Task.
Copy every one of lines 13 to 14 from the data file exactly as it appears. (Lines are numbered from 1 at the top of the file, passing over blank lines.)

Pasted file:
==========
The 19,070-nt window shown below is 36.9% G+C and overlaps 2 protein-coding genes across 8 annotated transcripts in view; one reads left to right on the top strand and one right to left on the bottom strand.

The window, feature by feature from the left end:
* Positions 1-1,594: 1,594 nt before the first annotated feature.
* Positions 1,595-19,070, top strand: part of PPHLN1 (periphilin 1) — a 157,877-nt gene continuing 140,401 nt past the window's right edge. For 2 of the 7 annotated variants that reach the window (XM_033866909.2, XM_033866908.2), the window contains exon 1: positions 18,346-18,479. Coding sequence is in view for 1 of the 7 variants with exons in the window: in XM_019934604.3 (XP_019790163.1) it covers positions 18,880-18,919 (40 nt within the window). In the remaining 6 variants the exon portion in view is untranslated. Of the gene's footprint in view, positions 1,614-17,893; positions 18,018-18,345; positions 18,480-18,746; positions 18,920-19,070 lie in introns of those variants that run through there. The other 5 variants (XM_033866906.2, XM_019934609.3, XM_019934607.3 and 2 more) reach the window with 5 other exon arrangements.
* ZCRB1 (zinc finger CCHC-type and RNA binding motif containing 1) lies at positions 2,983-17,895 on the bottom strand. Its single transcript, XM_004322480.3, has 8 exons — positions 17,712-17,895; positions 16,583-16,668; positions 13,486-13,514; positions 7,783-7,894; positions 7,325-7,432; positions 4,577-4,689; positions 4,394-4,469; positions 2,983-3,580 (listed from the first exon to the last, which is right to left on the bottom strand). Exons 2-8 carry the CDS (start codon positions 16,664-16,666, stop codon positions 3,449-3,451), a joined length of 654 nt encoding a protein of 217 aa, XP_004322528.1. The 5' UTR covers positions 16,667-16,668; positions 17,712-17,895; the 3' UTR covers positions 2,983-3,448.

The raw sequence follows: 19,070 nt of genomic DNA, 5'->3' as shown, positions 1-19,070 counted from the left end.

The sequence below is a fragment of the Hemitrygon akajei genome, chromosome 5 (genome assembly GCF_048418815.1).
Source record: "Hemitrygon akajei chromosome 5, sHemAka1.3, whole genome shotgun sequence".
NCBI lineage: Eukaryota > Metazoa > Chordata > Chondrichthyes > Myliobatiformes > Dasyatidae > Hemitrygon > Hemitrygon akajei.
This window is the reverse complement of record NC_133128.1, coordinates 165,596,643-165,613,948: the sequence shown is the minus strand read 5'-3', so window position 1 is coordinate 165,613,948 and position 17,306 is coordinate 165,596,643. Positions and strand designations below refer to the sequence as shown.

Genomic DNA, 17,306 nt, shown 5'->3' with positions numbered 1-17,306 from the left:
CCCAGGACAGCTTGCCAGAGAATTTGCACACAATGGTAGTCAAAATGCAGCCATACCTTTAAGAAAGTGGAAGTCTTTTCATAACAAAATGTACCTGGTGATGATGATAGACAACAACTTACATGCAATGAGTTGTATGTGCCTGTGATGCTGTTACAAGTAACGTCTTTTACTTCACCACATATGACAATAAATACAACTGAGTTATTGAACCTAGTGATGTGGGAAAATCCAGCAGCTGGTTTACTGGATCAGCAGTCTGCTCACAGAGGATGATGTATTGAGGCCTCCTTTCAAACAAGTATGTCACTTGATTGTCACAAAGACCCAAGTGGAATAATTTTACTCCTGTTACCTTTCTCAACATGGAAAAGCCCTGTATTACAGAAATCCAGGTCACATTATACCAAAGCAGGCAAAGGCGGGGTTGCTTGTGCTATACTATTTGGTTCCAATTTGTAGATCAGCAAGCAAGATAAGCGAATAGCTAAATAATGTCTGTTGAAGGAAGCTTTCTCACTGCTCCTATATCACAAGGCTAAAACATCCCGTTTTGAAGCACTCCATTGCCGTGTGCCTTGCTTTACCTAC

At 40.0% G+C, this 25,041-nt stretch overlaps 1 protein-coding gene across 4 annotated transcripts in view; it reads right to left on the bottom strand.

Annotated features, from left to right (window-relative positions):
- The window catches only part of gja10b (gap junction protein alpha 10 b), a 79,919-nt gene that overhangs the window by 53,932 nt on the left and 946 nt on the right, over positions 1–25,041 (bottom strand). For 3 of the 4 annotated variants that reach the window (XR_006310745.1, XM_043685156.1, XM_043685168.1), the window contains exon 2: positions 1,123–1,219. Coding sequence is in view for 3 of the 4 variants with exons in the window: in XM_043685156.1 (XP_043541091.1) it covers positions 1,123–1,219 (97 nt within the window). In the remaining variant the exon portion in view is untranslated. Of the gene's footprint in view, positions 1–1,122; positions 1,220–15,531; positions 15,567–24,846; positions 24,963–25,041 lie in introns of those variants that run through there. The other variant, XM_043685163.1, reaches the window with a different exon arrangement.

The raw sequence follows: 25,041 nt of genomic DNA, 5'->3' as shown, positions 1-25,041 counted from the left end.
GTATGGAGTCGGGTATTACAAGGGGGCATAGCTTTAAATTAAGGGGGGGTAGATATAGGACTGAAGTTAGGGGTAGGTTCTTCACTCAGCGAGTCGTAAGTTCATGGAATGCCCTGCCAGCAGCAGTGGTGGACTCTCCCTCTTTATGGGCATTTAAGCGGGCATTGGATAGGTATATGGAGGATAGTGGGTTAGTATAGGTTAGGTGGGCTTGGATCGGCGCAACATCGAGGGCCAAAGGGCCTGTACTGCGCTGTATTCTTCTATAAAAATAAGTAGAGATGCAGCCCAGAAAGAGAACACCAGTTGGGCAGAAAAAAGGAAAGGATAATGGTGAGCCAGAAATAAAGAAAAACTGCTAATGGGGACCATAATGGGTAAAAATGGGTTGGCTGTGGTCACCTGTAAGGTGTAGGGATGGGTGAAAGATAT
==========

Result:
At 40.0% G+C, this 25,041-nt stretch overlaps 1 protein-coding gene across 4 annotated transcripts in view; it reads right to left on the bottom strand.

Annotated features, from left to right (window-relative positions):